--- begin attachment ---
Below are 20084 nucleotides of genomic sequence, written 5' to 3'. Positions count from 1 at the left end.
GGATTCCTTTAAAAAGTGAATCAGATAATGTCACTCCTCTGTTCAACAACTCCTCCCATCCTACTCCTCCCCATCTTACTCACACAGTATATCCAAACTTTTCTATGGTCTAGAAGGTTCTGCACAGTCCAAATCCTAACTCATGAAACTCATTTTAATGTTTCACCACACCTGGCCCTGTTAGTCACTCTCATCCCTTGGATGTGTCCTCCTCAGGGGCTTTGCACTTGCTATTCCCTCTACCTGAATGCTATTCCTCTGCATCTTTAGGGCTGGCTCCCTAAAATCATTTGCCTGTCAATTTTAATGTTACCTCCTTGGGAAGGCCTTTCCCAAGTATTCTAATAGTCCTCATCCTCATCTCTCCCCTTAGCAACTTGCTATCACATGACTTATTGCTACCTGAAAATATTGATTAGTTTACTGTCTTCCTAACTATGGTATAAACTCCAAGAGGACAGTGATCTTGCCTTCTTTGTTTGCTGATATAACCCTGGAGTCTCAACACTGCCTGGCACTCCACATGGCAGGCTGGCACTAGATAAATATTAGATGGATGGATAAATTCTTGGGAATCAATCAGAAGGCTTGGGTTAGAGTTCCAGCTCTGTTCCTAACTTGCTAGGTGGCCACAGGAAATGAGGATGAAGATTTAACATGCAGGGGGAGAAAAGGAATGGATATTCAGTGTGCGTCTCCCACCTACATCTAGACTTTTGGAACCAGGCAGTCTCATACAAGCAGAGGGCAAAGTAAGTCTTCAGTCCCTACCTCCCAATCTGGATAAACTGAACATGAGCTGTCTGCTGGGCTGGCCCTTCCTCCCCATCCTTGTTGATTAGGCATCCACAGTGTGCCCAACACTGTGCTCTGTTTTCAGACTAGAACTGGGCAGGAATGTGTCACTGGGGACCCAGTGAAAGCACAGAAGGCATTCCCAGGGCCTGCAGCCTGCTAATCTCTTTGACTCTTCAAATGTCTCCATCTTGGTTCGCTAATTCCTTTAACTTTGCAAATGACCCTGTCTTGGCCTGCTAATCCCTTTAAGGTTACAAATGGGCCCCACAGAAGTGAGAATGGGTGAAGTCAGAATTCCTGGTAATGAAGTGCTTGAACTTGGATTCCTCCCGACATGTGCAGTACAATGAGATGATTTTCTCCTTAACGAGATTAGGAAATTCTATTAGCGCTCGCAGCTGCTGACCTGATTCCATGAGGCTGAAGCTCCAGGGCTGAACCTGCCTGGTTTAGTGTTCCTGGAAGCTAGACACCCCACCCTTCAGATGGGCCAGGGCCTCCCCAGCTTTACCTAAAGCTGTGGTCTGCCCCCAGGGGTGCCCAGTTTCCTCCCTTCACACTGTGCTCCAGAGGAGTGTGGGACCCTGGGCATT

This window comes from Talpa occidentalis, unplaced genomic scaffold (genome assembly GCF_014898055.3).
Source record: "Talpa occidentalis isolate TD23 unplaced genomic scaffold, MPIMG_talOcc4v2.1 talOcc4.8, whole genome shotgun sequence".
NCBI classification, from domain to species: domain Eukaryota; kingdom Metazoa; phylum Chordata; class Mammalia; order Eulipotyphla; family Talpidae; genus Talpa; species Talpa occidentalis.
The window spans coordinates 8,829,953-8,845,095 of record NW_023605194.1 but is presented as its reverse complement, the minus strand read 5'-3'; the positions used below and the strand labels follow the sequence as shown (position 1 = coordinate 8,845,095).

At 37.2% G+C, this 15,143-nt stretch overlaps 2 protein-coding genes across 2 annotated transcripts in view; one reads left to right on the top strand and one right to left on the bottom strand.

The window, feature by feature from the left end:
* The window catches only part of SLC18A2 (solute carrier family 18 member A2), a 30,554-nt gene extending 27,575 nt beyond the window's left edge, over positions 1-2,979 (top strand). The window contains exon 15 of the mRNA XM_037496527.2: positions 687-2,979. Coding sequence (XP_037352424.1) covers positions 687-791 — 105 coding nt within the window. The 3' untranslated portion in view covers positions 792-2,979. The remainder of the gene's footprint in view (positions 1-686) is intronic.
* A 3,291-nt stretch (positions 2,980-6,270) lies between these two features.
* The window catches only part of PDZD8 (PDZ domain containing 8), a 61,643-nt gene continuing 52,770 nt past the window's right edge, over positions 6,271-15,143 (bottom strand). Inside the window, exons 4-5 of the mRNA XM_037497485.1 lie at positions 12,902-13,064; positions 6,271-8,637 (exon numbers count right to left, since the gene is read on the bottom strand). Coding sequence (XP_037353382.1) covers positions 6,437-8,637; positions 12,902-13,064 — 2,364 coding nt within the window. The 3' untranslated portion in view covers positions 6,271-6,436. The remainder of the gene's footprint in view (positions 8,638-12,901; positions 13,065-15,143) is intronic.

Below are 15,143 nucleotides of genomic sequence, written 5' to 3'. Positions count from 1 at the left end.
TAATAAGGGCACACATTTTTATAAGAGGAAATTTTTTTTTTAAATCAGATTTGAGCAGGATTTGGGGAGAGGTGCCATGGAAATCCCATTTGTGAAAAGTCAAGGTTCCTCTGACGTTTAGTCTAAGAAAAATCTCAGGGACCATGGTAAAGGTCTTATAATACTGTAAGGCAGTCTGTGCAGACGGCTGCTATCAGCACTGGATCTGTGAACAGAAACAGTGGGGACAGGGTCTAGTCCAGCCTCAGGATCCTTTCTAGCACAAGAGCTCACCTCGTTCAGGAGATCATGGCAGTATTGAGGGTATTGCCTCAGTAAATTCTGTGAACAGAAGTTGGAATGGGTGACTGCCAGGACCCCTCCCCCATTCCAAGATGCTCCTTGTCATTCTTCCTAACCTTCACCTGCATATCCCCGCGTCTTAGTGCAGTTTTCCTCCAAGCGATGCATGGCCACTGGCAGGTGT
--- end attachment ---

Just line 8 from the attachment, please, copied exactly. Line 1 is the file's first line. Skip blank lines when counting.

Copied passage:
The window, feature by feature from the left end: